25. The method of claim 23 further comprising assembling a power supply such that the power supply has an output that depends on the resistor coupled to the MAP substrate.
26. A computing system comprising:
a host processor;
a host memory, the host memory storing programs for the host processor;
a system interface configured to interface with the host processor;
a voltage regulator; and
a MAP configured to interface with the system interface including:
an output configured to an adjust input of the voltage regulator; and
an input configured to receive an output voltage from the voltage regulator.
27. The computing system of claim 26, wherein the output is coupled to a voltage control element.
28. The computing system of claim 27, wherein the voltage control element is one of a conductive ball, an open switch, a zero-ohm resistor, and a voltage adjust resistor.
29. The computing system of claim 26, wherein the host memory is configured to interface with the system interface.
30. The computing system of claim 26, wherein the host memory is configured to directly interface with the host processor.
Description
BACKGROUND OF THE INVENTION FIELD OF THE INVENTION

[0001] The present invention relates to system integration. More particularly, this invention relates to using a device package to control the voltage from a power supply.

BACKGROUND OF THE INVENTION

[0002] Digital computers are used to perform a wide variety of tasks in business, industry, government, education, entertainment, and the home. Modern computers often incorporate powerful integrated circuits to implement complex functions such as 3-D graphics, voice recognition, and the like.

[0003] Because of the wide range of computer uses and applications, together with the cost constraints imposed by different users, computer manufacturers have had to produce computers with different capabilities to satisfy different market segments. This has often required different configurations of computer microprocessors, dedicated digital processors, memory, motherboards, input/output functions, display devices and power supplies. For example, while desktop computers can benefit by using higher power consumption to improve performance, in portable computers low power consumption may be more important than high performance. One method of reducing power consumption is to reduce the power supply voltage. In particular, the power consumption of random access memory (RAM) can be significantly reduced by using a lower power supply voltage.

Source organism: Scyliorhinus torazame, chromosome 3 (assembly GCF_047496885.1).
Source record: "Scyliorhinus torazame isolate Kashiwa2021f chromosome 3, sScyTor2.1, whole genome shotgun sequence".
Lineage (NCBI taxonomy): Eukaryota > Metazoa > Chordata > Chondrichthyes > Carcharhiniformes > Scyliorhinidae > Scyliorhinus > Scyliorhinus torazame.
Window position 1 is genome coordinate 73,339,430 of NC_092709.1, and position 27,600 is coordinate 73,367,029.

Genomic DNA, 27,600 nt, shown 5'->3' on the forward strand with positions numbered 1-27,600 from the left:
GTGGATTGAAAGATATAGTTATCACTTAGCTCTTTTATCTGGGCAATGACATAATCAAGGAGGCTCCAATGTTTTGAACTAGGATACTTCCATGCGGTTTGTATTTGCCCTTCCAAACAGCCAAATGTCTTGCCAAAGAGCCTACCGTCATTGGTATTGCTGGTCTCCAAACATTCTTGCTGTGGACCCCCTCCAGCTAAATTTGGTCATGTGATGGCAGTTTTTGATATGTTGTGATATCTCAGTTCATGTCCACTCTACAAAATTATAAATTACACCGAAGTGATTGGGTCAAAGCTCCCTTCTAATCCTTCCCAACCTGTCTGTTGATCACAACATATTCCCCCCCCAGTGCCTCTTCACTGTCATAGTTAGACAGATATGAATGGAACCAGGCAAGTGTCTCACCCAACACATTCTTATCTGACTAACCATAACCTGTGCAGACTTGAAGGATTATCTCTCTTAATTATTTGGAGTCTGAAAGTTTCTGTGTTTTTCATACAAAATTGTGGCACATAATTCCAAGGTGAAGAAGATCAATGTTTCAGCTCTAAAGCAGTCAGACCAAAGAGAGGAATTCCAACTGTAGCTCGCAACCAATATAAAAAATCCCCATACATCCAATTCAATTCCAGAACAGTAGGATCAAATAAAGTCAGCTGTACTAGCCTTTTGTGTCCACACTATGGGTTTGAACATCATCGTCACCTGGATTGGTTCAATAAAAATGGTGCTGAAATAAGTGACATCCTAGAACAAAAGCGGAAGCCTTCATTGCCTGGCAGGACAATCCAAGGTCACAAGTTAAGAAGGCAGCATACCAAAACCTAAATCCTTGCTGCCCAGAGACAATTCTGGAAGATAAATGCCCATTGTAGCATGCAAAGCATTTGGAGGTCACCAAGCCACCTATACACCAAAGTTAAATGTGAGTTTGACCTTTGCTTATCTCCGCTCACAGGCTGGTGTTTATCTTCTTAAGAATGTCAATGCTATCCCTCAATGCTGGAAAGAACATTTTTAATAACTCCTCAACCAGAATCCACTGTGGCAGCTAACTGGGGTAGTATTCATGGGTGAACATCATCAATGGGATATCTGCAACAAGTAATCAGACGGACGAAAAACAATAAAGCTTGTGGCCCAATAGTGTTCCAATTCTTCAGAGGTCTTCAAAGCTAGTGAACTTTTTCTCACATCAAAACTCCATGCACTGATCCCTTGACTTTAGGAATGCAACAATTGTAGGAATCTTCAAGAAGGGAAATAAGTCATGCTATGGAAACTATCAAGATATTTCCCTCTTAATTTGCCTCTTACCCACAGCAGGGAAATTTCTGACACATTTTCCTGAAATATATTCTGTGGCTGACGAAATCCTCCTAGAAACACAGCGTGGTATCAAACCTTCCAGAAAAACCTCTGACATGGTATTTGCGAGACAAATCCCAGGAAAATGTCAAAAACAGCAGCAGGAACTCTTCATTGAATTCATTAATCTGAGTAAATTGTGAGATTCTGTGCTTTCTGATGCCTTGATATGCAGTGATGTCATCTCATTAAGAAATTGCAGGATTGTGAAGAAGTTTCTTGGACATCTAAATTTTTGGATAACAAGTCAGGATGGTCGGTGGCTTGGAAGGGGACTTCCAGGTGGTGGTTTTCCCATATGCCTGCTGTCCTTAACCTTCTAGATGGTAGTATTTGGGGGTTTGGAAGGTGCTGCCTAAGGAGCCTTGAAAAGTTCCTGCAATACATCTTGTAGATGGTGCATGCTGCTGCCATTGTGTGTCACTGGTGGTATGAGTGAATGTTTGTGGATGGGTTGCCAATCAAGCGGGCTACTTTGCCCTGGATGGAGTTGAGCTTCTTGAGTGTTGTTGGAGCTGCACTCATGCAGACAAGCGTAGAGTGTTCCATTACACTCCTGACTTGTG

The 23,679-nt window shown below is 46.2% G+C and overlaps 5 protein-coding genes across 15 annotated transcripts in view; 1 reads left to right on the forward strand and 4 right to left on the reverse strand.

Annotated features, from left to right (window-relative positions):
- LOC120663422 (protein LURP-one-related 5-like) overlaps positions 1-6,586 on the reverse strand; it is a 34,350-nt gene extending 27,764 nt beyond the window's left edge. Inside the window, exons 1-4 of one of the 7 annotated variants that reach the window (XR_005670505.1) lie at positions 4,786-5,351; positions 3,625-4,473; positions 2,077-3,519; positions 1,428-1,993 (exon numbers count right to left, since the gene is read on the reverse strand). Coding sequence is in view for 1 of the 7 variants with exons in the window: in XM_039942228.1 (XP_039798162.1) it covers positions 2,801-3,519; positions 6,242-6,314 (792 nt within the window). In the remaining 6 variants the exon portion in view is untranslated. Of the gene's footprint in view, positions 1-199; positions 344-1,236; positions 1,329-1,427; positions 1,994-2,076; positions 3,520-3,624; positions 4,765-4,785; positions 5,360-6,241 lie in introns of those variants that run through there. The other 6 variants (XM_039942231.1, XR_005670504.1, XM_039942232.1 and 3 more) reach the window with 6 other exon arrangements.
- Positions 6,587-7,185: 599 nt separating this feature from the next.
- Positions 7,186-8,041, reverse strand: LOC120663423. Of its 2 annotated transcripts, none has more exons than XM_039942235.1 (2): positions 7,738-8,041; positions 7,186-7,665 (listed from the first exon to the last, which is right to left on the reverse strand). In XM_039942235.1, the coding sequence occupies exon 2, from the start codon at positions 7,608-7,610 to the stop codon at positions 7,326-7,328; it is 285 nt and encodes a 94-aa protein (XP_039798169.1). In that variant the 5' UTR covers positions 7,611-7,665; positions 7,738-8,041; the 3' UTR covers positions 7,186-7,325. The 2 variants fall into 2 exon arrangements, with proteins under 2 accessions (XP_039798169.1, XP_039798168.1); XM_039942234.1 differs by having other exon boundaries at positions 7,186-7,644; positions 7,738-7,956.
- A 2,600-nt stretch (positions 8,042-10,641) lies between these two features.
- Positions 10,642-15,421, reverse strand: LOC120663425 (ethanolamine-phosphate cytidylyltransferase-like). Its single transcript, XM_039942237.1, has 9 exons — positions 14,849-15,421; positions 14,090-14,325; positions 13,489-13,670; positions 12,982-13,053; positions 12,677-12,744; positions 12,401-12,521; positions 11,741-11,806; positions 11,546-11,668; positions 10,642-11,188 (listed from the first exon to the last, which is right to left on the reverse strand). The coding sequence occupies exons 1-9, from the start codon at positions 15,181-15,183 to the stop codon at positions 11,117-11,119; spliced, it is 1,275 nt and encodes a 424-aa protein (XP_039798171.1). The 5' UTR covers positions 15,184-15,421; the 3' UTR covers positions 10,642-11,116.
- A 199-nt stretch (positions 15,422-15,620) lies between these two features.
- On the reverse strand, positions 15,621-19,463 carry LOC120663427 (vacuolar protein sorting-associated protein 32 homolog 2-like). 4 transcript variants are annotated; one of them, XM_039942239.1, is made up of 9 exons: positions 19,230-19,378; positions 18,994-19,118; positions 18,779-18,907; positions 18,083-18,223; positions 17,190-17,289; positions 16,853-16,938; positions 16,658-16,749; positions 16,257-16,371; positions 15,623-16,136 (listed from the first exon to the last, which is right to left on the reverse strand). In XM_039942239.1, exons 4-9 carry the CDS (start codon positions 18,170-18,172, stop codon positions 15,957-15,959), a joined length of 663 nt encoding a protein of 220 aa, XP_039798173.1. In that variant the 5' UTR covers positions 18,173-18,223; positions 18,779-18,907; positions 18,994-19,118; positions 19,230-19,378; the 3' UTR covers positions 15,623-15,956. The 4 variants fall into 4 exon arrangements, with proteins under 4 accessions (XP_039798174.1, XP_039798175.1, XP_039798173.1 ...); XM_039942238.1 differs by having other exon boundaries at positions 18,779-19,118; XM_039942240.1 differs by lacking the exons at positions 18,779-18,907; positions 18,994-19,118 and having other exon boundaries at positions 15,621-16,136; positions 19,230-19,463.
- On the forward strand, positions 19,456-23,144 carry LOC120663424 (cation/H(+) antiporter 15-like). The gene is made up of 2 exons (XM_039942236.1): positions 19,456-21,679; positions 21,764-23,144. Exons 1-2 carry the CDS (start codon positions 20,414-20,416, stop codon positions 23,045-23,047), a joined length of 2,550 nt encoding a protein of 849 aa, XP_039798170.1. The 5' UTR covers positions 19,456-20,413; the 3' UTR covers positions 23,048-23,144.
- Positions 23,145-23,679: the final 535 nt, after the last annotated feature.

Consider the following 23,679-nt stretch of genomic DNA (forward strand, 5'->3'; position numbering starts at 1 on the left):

[0004] Because of competitive pressure, even as computer systems become more powerful their manufacturers are pressured to control costs. One method of controlling costs is to reduce the number of different types of devices that must be purchased and inventoried. For example, a significant cost when manufacturing a computer system is the motherboard, which usually carries the system's power supply and RAM. Since some RAM will not operate properly on a reduced voltage, and since processors require specific operating voltages, a manufacturer has had to configure the power supply voltage to match the RAM and the processor, possibly requiring multiple voltage supplies. Having to configure the power supplies to match the RAM and the processor causes logistical problems for computer manufacturers.

[0005] While RAM typically has been located on a motherboard, a new semiconductor package, the mobile application package (MAP) from NVIDIA, the assignee of the present invention, packages both RAM and a Graphics Processor Unit (GPU) together. Because of the different cost, speed, and performance options available with RAMs and GPUs, such packaging enables different processor-RAM combinations to be offered to higher-level system manufacturers. This enables those manufacturers to offer systems with different cost, speed, and performance options while using the same motherboard, but without the logistical problems of configuring that motherboard for different RAM types. Additionally, MAP-packaged processor-RAM combinations benefit the MAP manufacturer by allowing for competitive pricing and backup suppliers.

[0006] While packaging processors and RAM together is highly beneficial, manufacturers nonetheless still had to match their power supplies to the processor and RAM. Tracking the various configurations remained difficult. For example, a low power MAP-packaged processor-RAM combination might be able to operate on low voltage (say 2.7V); while another MAP-packaged processor-RAM combination might be operable at both 3.3 and 5 volts. Furthermore, to optimize performance, another MAP-packaged processor-RAM combination might operate with the RAM at 3.3V while the GPU might operate best at 5V. Complicating the problem is that the MAP-packaged processor-RAM combination supplier might want to be free to use various GPU-RAM combinations based on cost or supply considerations without notifying the computer manufacturer what power supplies are required.

[0007] Therefore, a method of controlling a power supply or power supplies using a device package having both memory and a processor would be beneficial.